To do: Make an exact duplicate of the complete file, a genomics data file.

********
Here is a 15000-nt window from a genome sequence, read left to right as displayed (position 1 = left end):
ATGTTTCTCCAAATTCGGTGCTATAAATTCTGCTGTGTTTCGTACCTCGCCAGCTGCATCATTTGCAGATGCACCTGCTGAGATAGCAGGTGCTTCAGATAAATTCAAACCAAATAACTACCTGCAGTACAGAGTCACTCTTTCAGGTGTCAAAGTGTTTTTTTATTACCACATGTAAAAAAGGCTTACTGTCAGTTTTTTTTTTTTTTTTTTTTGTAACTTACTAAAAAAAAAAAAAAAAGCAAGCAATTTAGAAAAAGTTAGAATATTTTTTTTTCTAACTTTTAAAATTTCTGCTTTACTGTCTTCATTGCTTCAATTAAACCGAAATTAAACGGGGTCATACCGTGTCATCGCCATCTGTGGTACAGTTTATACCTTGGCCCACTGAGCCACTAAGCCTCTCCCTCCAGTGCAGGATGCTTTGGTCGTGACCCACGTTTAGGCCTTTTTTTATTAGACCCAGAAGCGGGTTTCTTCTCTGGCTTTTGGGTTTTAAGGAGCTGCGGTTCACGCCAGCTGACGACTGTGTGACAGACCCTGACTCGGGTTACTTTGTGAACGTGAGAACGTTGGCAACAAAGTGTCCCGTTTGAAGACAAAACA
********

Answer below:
Here is a 15000-nt window from a genome sequence, read left to right as displayed (position 1 = left end):
ATGTTTCTCCAAATTCGGTGCTATAAATTCTGCTGTGTTTCGTACCTCGCCAGCTGCATCATTTGCAGATGCACCTGCTGAGATAGCAGGTGCTTCAGATAAATTCAAACCAAATAACTACCTGCAGTACAGAGTCACTCTTTCAGGTGTCAAAGTGTTTTTTTATTACCACATGTAAAAAAGGCTTACTGTCAGTTTTTTTTTTTTTTTTTTTTGTAACTTACTAAAAAAAAAAAAAAAAGCAAGCAATTTAGAAAAAGTTAGAATATTTTTTTTTCTAACTTTTAAAATTTCTGCTTTACTGTCTTCATTGCTTCAATTAAACCGAAATTAAACGGGGTCATACCGTGTCATCGCCATCTGTGGTACAGTTTATACCTTGGCCCACTGAGCCACTAAGCCTCTCCCTCCAGTGCAGGATGCTTTGGTCGTGACCCACGTTTAGGCCTTTTTTTATTAGACCCAGAAGCGGGTTTCTTCTCTGGCTTTTGGGTTTTAAGGAGCTGCGGTTCACGCCAGCTGACGACTGTGTGACAGACCCTGACTCGGGTTACTTTGTGAACGTGAGAACGTTGGCAACAAAGTGTCCCGTTTGAAGACAAAACA